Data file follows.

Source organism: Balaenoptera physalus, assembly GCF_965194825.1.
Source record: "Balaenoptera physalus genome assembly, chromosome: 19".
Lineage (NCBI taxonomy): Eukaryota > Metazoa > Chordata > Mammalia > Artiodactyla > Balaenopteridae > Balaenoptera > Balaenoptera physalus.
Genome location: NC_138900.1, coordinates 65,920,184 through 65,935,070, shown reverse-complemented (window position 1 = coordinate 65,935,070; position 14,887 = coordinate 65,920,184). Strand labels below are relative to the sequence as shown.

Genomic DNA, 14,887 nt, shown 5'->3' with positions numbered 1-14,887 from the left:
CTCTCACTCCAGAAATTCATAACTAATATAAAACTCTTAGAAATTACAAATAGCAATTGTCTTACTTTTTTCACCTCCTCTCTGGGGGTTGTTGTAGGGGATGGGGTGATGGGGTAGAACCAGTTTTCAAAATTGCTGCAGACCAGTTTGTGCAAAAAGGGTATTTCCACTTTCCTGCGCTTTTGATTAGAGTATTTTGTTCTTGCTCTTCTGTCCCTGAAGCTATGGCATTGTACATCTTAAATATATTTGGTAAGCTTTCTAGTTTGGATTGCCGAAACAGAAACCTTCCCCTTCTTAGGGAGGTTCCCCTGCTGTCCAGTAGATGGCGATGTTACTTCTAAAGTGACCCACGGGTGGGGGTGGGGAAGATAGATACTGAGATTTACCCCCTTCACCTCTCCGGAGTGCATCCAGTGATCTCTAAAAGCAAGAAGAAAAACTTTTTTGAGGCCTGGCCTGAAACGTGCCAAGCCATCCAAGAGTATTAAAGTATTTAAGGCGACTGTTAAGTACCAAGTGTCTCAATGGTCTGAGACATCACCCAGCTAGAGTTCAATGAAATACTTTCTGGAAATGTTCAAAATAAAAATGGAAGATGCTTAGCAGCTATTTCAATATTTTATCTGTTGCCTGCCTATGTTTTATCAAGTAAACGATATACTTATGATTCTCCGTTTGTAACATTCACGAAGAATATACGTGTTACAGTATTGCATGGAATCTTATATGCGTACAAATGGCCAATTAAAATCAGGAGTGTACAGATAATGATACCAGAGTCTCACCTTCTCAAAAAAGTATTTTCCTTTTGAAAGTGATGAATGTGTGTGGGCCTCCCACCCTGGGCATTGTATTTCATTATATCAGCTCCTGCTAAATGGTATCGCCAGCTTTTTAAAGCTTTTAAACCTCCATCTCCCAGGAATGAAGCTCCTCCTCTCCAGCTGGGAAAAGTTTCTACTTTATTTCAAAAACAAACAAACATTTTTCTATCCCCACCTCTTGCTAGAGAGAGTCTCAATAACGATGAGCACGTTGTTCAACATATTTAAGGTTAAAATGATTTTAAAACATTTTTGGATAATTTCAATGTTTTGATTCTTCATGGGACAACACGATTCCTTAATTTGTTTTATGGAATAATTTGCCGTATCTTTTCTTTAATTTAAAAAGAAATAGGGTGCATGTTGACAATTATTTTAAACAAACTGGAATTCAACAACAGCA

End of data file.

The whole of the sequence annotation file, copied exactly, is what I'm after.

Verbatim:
Source organism: Balaenoptera physalus, assembly GCF_965194825.1.
Source record: "Balaenoptera physalus genome assembly, chromosome: 19".
Lineage (NCBI taxonomy): Eukaryota > Metazoa > Chordata > Mammalia > Artiodactyla > Balaenopteridae > Balaenoptera > Balaenoptera physalus.
Genome location: NC_138900.1, coordinates 65,920,184 through 65,935,070, shown reverse-complemented (window position 1 = coordinate 65,935,070; position 14,887 = coordinate 65,920,184). Strand labels below are relative to the sequence as shown.

Genomic DNA, 14,887 nt, shown 5'->3' with positions numbered 1-14,887 from the left:
CTCTCACTCCAGAAATTCATAACTAATATAAAACTCTTAGAAATTACAAATAGCAATTGTCTTACTTTTTTCACCTCCTCTCTGGGGGTTGTTGTAGGGGATGGGGTGATGGGGTAGAACCAGTTTTCAAAATTGCTGCAGACCAGTTTGTGCAAAAAGGGTATTTCCACTTTCCTGCGCTTTTGATTAGAGTATTTTGTTCTTGCTCTTCTGTCCCTGAAGCTATGGCATTGTACATCTTAAATATATTTGGTAAGCTTTCTAGTTTGGATTGCCGAAACAGAAACCTTCCCCTTCTTAGGGAGGTTCCCCTGCTGTCCAGTAGATGGCGATGTTACTTCTAAAGTGACCCACGGGTGGGGGTGGGGAAGATAGATACTGAGATTTACCCCCTTCACCTCTCCGGAGTGCATCCAGTGATCTCTAAAAGCAAGAAGAAAAACTTTTTTGAGGCCTGGCCTGAAACGTGCCAAGCCATCCAAGAGTATTAAAGTATTTAAGGCGACTGTTAAGTACCAAGTGTCTCAATGGTCTGAGACATCACCCAGCTAGAGTTCAATGAAATACTTTCTGGAAATGTTCAAAATAAAAATGGAAGATGCTTAGCAGCTATTTCAATATTTTATCTGTTGCCTGCCTATGTTTTATCAAGTAAACGATATACTTATGATTCTCCGTTTGTAACATTCACGAAGAATATACGTGTTACAGTATTGCATGGAATCTTATATGCGTACAAATGGCCAATTAAAATCAGGAGTGTACAGATAATGATACCAGAGTCTCACCTTCTCAAAAAAGTATTTTCCTTTTGAAAGTGATGAATGTGTGTGGGCCTCCCACCCTGGGCATTGTATTTCATTATATCAGCTCCTGCTAAATGGTATCGCCAGCTTTTTAAAGCTTTTAAACCTCCATCTCCCAGGAATGAAGCTCCTCCTCTCCAGCTGGGAAAAGTTTCTACTTTATTTCAAAAACAAACAAACATTTTTCTATCCCCACCTCTTGCTAGAGAGAGTCTCAATAACGATGAGCACGTTGTTCAACATATTTAAGGTTAAAATGATTTTAAAACATTTTTGGATAATTTCAATGTTTTGATTCTTCATGGGACAACACGATTCCTTAATTTGTTTTATGGAATAATTTGCCGTATCTTTTCTTTAATTTAAAAAGAAATAGGGTGCATGTTGACAATTATTTTAAACAAACTGGAATTCAACAACAGCA